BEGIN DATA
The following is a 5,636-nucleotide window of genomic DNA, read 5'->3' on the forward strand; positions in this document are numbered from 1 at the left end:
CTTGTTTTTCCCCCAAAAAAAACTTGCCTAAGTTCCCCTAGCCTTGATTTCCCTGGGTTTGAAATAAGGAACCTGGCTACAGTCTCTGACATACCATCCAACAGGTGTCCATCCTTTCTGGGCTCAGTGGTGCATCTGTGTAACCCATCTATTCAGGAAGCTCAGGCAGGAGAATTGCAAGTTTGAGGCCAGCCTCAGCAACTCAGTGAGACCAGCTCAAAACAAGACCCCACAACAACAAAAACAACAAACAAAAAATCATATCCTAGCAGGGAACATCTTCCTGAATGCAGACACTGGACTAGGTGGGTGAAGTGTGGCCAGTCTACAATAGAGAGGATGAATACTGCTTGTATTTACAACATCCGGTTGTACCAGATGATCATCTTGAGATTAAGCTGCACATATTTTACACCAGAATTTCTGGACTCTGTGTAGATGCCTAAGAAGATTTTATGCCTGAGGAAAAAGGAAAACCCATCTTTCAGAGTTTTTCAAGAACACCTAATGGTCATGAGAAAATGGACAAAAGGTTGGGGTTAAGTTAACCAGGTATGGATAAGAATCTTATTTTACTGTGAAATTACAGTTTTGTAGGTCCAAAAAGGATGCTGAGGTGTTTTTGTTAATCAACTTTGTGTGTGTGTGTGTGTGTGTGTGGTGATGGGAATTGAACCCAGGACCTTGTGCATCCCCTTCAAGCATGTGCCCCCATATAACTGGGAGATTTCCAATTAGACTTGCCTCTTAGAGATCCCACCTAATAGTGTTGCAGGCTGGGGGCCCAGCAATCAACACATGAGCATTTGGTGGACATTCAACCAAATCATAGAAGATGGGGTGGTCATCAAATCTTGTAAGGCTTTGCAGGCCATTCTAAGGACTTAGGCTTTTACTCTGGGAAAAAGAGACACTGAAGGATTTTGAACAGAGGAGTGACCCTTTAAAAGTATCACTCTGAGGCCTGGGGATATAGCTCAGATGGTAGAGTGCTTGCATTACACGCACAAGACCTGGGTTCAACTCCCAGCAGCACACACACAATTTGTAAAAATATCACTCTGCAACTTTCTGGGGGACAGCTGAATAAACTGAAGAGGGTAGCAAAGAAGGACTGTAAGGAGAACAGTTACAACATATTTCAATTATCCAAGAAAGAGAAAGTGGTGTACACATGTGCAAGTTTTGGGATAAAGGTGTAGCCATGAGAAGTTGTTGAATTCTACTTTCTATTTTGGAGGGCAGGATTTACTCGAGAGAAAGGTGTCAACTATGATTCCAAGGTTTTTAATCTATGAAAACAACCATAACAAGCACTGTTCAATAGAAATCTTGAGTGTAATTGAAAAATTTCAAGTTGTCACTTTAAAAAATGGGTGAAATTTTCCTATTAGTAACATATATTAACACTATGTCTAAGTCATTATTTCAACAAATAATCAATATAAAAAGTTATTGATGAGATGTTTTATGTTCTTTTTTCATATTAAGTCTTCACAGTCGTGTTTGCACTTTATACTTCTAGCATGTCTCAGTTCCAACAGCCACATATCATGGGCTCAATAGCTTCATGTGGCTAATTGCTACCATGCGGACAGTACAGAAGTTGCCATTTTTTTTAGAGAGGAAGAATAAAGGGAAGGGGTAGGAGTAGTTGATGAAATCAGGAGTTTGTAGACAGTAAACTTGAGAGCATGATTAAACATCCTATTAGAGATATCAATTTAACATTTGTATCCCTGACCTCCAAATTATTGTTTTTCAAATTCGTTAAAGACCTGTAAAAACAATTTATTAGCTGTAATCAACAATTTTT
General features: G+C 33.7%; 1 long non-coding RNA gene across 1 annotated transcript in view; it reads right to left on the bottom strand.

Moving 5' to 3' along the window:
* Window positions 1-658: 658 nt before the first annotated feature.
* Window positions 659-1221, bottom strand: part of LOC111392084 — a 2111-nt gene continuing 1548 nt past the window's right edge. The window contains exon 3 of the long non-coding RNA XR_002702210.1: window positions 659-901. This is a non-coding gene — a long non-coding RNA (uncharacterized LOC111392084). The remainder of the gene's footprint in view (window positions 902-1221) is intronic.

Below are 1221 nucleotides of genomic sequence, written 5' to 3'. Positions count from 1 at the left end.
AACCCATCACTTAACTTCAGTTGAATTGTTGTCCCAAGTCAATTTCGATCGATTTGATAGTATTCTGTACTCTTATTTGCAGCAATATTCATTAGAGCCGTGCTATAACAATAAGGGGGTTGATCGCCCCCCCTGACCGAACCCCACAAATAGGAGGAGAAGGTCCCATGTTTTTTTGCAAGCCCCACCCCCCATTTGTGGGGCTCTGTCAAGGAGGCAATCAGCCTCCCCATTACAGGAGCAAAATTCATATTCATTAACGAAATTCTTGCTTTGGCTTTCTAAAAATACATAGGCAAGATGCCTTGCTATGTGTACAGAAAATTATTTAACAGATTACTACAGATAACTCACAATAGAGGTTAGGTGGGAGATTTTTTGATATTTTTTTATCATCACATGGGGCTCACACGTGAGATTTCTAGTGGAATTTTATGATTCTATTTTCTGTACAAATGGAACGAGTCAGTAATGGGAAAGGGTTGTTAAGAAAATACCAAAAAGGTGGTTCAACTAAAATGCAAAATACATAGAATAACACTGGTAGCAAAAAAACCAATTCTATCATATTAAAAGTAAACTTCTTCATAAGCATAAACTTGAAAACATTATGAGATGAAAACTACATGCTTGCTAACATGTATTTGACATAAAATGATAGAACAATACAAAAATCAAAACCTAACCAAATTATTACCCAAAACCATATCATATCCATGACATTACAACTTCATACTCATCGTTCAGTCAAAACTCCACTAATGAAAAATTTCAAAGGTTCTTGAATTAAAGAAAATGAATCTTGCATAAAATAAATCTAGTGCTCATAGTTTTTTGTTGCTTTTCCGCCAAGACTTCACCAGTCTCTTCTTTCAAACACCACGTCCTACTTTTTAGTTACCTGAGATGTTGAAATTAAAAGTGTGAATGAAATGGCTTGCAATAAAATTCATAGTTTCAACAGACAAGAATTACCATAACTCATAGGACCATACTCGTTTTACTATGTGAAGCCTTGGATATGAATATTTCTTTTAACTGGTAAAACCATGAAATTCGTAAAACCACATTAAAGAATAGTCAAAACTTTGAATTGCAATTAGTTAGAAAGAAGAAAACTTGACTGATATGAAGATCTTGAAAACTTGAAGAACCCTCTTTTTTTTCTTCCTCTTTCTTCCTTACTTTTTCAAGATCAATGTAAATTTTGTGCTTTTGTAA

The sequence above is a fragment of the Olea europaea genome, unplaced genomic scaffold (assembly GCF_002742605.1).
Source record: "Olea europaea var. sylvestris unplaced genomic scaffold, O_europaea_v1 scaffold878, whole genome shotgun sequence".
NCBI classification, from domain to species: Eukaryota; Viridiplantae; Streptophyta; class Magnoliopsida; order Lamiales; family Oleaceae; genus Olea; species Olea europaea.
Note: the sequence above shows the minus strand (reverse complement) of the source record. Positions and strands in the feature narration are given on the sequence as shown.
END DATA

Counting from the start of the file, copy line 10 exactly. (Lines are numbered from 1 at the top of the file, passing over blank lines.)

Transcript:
Source record: "Olea europaea var. sylvestris unplaced genomic scaffold, O_europaea_v1 scaffold878, whole genome shotgun sequence".